• Buggy Ding Dong on October 26, 2012 5:15 PM:

    Please stop helping him by calling him "Moderate Mitt". We need to call him Multiple Choice Mitt.

    Teddy would approve and it defines him better as full of shit Mitt and a flip-flopper

  • exlibra on October 26, 2012 8:34 PM:

    But there’s another reason it makes sense for Obama to focus on turnout rather than persuasion in the final days [...] -- Ed Kilgore

    We're ahead of you there :) Don't know about the people on the phones (who do their bugging 3-4 times a week), but us "boots on the ground and finger to the doorbell brigade" (who go out, in 3 shifts, every weekend) have already been concentrating on turnout-only *last* weekend. Before then, we had both persuasion and turnout voters on our lists, but last Saturday (I only go out on Saturdays; need some of the weekend for house chores) we've been told not to waste our time arguing; just "get them to the church in time".

  • Honeyboy Wilson on October 26, 2012 11:17 PM:

    Go read the comments about Galston on TNR's site and then ask yourself if he is worth your time paying any attention to.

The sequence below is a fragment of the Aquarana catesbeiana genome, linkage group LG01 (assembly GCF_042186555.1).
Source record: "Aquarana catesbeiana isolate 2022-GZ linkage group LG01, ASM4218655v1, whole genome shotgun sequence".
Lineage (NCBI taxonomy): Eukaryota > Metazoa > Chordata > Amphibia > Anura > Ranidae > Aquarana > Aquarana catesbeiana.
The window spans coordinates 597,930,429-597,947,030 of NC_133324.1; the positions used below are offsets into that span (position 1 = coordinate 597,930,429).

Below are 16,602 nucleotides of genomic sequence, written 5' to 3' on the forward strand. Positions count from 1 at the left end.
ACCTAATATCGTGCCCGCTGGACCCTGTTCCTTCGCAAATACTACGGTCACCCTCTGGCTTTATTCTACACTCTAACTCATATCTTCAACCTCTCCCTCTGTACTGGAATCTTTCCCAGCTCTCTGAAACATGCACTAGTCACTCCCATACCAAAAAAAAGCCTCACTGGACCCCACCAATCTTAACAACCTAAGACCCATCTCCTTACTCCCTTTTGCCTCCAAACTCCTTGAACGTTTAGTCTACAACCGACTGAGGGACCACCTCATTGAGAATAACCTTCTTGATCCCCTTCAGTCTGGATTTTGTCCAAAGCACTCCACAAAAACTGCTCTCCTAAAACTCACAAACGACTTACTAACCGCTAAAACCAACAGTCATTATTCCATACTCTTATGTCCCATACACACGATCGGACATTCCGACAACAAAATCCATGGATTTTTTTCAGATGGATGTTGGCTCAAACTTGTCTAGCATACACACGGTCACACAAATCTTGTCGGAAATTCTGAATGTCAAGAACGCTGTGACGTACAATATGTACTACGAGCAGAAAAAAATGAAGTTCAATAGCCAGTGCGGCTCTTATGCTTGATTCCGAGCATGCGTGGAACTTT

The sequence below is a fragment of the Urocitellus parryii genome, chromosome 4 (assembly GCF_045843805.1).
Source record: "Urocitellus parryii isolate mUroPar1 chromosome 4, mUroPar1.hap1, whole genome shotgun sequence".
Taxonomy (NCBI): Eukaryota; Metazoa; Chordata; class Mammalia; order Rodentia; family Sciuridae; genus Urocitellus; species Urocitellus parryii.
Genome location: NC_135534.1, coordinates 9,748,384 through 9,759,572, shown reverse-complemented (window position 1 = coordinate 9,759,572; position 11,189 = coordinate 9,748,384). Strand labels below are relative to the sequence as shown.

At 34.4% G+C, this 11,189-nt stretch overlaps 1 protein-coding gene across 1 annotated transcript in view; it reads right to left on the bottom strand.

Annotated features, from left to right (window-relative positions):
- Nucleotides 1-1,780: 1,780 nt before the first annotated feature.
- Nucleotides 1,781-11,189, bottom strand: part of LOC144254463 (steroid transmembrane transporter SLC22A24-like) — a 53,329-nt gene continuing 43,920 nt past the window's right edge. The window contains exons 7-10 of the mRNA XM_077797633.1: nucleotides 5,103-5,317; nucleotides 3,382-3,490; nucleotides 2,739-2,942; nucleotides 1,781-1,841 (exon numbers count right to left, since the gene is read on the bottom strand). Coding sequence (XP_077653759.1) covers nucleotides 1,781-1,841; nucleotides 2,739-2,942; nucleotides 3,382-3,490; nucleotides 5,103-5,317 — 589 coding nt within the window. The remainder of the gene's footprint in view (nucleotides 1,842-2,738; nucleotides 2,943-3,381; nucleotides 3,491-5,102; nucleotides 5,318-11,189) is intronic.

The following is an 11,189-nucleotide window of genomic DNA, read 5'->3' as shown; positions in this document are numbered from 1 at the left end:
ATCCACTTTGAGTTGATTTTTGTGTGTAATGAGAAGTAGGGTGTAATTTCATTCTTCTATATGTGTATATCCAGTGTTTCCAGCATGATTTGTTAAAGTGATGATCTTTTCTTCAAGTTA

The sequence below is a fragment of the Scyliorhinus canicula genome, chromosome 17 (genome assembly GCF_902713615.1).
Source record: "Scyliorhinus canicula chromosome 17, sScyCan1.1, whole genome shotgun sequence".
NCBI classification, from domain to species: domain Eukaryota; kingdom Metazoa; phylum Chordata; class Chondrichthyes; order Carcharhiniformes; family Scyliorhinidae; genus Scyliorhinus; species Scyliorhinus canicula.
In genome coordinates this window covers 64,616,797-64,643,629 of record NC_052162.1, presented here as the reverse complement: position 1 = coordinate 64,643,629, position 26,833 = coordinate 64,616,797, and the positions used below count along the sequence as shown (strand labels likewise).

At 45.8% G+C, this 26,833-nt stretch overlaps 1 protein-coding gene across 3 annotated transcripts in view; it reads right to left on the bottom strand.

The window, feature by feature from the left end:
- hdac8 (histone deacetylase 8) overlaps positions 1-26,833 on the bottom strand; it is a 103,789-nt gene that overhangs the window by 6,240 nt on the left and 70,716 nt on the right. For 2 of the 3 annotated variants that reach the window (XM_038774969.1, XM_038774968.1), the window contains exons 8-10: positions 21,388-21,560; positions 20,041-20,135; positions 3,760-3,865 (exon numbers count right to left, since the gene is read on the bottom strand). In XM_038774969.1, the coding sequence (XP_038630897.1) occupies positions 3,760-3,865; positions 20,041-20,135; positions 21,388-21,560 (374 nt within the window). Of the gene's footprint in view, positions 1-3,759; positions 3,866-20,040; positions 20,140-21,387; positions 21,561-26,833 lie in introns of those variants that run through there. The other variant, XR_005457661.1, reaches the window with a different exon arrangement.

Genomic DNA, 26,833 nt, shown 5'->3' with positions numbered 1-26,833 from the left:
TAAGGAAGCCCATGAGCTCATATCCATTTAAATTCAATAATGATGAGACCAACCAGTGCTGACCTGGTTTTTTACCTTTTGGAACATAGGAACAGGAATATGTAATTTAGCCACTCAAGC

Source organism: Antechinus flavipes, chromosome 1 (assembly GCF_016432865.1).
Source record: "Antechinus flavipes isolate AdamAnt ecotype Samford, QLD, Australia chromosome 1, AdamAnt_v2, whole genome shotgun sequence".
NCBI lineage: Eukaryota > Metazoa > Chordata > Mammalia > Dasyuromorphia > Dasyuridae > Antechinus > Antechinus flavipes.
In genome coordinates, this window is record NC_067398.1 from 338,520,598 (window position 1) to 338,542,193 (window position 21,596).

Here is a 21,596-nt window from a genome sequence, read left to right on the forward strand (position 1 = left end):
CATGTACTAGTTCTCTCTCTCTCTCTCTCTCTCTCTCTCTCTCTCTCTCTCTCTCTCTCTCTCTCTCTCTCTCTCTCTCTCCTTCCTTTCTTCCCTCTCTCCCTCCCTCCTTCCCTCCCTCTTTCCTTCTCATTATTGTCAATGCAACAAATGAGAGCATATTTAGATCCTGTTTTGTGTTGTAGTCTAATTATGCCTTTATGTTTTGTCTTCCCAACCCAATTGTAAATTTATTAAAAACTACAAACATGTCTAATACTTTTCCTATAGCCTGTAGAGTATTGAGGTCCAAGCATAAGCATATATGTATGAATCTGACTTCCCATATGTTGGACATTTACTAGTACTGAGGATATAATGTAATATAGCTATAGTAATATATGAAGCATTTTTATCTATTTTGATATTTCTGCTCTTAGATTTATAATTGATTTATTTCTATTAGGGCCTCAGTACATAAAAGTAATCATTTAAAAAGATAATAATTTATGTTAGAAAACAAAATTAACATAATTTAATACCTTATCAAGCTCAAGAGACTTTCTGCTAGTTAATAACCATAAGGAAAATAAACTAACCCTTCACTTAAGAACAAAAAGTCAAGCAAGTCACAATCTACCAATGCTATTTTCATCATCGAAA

• Ellen on October 28, 2012 5:13 PM:

    I am an Independent voter. I came to this article to learn something from your thoughts. I do this regularly on several sites and read articles written by both "sides". I took your article seriously until the very last sentence. I find that those who resort to name calling to try and bring someone down are devoid of writing with a "clear head", and, therefore, are not worth my time...won't be back...imho..

  • Danceswithtrees on October 28, 2012 5:27 PM:

    The Des Moines Register's endorsement pretty much sums it up for me. After endorsing Obama they (like many of us) have become disillusioned by his lack of transparency and his certain lack of leadership. He campaigned like a moderate who will bring us all together and has governed in the opposite divisive way. The clear choice in 2012 is Mitt Romney. I thank the Des Moines Register for having the courage to write this endorsement...it's huge, as it is the first time they have endorsed a Republican in 40 years.